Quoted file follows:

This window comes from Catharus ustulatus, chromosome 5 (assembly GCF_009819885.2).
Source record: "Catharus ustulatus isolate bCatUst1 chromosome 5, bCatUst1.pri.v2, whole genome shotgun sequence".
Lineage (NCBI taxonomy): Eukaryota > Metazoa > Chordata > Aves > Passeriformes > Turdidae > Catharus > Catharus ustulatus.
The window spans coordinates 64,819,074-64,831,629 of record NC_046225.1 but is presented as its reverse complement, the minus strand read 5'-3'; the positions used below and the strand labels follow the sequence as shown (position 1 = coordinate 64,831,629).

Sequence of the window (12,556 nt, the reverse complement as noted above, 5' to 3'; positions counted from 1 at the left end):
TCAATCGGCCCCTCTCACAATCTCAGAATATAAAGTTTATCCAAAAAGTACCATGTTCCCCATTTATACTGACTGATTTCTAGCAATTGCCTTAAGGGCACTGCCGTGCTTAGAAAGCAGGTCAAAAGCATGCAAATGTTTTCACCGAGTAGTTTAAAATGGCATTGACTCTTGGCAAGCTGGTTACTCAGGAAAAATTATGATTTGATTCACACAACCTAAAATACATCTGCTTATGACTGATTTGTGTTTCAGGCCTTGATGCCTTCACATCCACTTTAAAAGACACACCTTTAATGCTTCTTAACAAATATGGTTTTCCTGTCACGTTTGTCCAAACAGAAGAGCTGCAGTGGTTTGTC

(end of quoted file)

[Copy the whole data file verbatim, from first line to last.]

This window comes from Catharus ustulatus, chromosome 5 (assembly GCF_009819885.2).
Source record: "Catharus ustulatus isolate bCatUst1 chromosome 5, bCatUst1.pri.v2, whole genome shotgun sequence".
Lineage (NCBI taxonomy): Eukaryota > Metazoa > Chordata > Aves > Passeriformes > Turdidae > Catharus > Catharus ustulatus.
The window spans coordinates 64,819,074-64,831,629 of record NC_046225.1 but is presented as its reverse complement, the minus strand read 5'-3'; the positions used below and the strand labels follow the sequence as shown (position 1 = coordinate 64,831,629).

Sequence of the window (12,556 nt, the reverse complement as noted above, 5' to 3'; positions counted from 1 at the left end):
TCAATCGGCCCCTCTCACAATCTCAGAATATAAAGTTTATCCAAAAAGTACCATGTTCCCCATTTATACTGACTGATTTCTAGCAATTGCCTTAAGGGCACTGCCGTGCTTAGAAAGCAGGTCAAAAGCATGCAAATGTTTTCACCGAGTAGTTTAAAATGGCATTGACTCTTGGCAAGCTGGTTACTCAGGAAAAATTATGATTTGATTCACACAACCTAAAATACATCTGCTTATGACTGATTTGTGTTTCAGGCCTTGATGCCTTCACATCCACTTTAAAAGACACACCTTTAATGCTTCTTAACAAATATGGTTTTCCTGTCACGTTTGTCCAAACAGAAGAGCTGCAGTGGTTTGTC